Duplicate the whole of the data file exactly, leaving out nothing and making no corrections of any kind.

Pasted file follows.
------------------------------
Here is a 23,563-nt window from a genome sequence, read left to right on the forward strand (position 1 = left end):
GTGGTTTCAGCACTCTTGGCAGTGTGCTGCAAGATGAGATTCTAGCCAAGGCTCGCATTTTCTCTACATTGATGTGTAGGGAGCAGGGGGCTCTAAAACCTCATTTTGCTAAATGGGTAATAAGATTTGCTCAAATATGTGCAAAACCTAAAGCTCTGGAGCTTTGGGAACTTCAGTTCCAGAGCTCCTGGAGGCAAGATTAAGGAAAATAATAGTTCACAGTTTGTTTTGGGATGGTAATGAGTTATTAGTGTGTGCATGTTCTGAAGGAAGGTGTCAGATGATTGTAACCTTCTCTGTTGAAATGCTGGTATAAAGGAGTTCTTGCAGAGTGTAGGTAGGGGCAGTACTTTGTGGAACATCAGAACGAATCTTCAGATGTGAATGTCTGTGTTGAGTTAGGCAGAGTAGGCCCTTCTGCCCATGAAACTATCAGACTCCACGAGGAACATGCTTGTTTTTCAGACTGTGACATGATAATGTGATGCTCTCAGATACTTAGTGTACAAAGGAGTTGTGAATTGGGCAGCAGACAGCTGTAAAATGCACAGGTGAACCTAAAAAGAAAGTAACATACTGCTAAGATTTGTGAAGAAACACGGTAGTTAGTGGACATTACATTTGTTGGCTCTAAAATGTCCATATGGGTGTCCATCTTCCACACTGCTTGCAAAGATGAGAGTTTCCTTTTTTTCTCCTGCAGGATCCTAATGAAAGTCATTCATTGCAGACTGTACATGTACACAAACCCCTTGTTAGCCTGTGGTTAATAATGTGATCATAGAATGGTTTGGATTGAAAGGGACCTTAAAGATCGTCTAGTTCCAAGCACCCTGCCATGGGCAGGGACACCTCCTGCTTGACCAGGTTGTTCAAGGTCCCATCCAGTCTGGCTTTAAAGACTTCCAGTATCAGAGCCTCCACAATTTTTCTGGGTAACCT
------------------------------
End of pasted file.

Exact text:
Here is a 23,563-nt window from a genome sequence, read left to right on the forward strand (position 1 = left end):
GTGGTTTCAGCACTCTTGGCAGTGTGCTGCAAGATGAGATTCTAGCCAAGGCTCGCATTTTCTCTACATTGATGTGTAGGGAGCAGGGGGCTCTAAAACCTCATTTTGCTAAATGGGTAATAAGATTTGCTCAAATATGTGCAAAACCTAAAGCTCTGGAGCTTTGGGAACTTCAGTTCCAGAGCTCCTGGAGGCAAGATTAAGGAAAATAATAGTTCACAGTTTGTTTTGGGATGGTAATGAGTTATTAGTGTGTGCATGTTCTGAAGGAAGGTGTCAGATGATTGTAACCTTCTCTGTTGAAATGCTGGTATAAAGGAGTTCTTGCAGAGTGTAGGTAGGGGCAGTACTTTGTGGAACATCAGAACGAATCTTCAGATGTGAATGTCTGTGTTGAGTTAGGCAGAGTAGGCCCTTCTGCCCATGAAACTATCAGACTCCACGAGGAACATGCTTGTTTTTCAGACTGTGACATGATAATGTGATGCTCTCAGATACTTAGTGTACAAAGGAGTTGTGAATTGGGCAGCAGACAGCTGTAAAATGCACAGGTGAACCTAAAAAGAAAGTAACATACTGCTAAGATTTGTGAAGAAACACGGTAGTTAGTGGACATTACATTTGTTGGCTCTAAAATGTCCATATGGGTGTCCATCTTCCACACTGCTTGCAAAGATGAGAGTTTCCTTTTTTTCTCCTGCAGGATCCTAATGAAAGTCATTCATTGCAGACTGTACATGTACACAAACCCCTTGTTAGCCTGTGGTTAATAATGTGATCATAGAATGGTTTGGATTGAAAGGGACCTTAAAGATCGTCTAGTTCCAAGCACCCTGCCATGGGCAGGGACACCTCCTGCTTGACCAGGTTGTTCAAGGTCCCATCCAGTCTGGCTTTAAAGACTTCCAGTATCAGAGCCTCCACAATTTTTCTGGGTAACCT